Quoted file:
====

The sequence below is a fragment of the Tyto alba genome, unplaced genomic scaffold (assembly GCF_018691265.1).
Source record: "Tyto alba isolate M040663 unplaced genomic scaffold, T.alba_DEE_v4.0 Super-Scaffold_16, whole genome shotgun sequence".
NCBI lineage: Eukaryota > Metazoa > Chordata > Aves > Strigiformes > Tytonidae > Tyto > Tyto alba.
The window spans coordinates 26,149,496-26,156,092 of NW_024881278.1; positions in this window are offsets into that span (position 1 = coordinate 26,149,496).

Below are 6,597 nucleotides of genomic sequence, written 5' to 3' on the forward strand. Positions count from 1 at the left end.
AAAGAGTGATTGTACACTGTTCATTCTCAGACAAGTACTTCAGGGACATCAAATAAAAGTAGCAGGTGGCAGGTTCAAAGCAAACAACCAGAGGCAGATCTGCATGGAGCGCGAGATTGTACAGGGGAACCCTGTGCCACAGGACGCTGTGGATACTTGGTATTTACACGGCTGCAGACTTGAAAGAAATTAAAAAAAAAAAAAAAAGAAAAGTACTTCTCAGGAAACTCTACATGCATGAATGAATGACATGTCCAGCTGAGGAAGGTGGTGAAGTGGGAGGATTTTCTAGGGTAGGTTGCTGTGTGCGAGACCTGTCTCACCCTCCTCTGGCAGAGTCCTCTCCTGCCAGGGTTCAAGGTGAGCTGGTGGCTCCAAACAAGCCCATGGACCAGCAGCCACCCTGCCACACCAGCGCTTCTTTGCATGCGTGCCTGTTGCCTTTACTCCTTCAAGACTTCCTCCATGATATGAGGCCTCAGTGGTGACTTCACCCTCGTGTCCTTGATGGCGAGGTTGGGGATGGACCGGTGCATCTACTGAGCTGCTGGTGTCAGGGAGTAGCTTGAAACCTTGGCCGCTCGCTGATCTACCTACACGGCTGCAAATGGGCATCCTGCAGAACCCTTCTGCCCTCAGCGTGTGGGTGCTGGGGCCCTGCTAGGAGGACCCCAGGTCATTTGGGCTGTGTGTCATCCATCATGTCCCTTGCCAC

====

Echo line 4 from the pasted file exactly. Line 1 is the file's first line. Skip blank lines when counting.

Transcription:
The window spans coordinates 26,149,496-26,156,092 of NW_024881278.1; positions in this window are offsets into that span (position 1 = coordinate 26,149,496).